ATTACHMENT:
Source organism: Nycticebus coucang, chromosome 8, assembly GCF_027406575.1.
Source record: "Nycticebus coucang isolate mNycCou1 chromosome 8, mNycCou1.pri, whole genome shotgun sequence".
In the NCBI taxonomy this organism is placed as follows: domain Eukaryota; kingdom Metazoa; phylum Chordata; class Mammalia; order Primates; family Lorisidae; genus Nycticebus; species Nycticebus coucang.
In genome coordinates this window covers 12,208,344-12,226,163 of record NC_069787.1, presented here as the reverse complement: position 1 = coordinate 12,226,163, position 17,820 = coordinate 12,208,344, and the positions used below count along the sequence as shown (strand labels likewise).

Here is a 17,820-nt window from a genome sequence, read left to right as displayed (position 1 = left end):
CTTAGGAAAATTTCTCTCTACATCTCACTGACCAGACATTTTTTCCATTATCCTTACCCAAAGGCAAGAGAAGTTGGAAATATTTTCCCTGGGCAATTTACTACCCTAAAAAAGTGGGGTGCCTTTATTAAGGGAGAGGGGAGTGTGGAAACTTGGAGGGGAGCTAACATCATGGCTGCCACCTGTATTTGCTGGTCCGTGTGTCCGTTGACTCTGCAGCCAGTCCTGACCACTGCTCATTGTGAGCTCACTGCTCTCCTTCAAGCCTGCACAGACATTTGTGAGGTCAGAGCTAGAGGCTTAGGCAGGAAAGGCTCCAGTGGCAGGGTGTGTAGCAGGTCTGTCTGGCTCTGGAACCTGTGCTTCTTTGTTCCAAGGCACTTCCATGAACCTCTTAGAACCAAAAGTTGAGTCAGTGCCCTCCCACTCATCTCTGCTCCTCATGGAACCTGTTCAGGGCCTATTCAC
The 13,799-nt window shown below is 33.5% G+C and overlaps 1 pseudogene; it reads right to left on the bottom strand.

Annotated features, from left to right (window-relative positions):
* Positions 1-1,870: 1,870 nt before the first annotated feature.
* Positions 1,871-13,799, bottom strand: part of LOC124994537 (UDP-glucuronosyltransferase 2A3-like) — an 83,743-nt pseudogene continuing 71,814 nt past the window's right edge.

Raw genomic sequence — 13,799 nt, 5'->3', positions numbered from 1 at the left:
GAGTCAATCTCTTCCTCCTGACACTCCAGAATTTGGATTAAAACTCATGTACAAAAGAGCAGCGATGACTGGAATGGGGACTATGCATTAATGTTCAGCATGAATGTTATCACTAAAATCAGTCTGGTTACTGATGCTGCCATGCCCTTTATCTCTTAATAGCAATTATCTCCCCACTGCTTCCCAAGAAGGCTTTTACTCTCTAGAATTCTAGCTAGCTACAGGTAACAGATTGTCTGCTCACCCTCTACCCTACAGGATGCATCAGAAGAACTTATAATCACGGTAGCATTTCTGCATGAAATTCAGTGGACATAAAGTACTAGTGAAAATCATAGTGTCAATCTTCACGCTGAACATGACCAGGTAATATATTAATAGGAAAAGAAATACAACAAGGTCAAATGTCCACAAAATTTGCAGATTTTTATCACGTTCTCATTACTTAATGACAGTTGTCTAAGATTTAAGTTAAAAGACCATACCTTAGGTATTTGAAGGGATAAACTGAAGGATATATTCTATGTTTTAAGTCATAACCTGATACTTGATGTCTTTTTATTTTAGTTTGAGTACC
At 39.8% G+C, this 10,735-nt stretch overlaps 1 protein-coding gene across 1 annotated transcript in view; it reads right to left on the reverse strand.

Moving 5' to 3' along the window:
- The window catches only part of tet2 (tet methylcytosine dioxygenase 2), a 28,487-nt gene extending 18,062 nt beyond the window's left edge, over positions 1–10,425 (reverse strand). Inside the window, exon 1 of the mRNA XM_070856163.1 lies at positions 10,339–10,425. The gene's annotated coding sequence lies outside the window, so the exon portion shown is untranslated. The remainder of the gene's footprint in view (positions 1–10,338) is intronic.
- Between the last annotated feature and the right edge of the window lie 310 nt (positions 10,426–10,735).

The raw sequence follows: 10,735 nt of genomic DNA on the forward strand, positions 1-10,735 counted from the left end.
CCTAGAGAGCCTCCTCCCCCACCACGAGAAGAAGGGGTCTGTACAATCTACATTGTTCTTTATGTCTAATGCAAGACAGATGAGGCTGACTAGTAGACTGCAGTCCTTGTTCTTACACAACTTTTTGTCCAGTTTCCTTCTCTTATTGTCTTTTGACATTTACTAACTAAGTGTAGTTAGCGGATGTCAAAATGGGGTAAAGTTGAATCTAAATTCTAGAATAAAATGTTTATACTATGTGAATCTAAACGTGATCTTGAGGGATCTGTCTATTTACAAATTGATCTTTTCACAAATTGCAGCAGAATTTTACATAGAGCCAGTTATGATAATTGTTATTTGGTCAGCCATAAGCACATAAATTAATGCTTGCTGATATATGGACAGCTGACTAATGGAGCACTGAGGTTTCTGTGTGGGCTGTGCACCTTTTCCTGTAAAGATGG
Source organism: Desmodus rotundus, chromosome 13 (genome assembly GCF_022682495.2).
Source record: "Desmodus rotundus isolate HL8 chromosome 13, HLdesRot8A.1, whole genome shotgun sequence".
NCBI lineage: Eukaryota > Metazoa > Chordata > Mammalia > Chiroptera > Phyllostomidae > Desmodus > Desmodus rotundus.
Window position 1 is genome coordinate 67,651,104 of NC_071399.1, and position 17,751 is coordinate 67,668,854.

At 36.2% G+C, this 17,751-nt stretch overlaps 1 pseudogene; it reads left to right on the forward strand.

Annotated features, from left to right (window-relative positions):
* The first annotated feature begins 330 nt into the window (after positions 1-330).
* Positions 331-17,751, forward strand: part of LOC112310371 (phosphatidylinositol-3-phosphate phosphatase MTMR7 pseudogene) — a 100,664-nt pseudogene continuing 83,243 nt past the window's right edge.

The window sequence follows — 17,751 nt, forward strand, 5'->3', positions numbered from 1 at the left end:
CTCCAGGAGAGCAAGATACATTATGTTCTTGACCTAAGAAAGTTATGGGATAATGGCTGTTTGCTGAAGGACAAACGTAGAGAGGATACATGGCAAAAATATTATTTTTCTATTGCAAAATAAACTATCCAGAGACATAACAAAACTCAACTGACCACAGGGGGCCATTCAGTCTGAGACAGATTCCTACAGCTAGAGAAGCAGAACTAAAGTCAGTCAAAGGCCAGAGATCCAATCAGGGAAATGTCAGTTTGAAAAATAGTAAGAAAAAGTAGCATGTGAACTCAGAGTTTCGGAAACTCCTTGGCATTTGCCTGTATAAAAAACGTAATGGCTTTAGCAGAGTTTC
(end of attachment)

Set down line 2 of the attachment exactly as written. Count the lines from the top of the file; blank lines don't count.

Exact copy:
Source record: "Nycticebus coucang isolate mNycCou1 chromosome 8, mNycCou1.pri, whole genome shotgun sequence".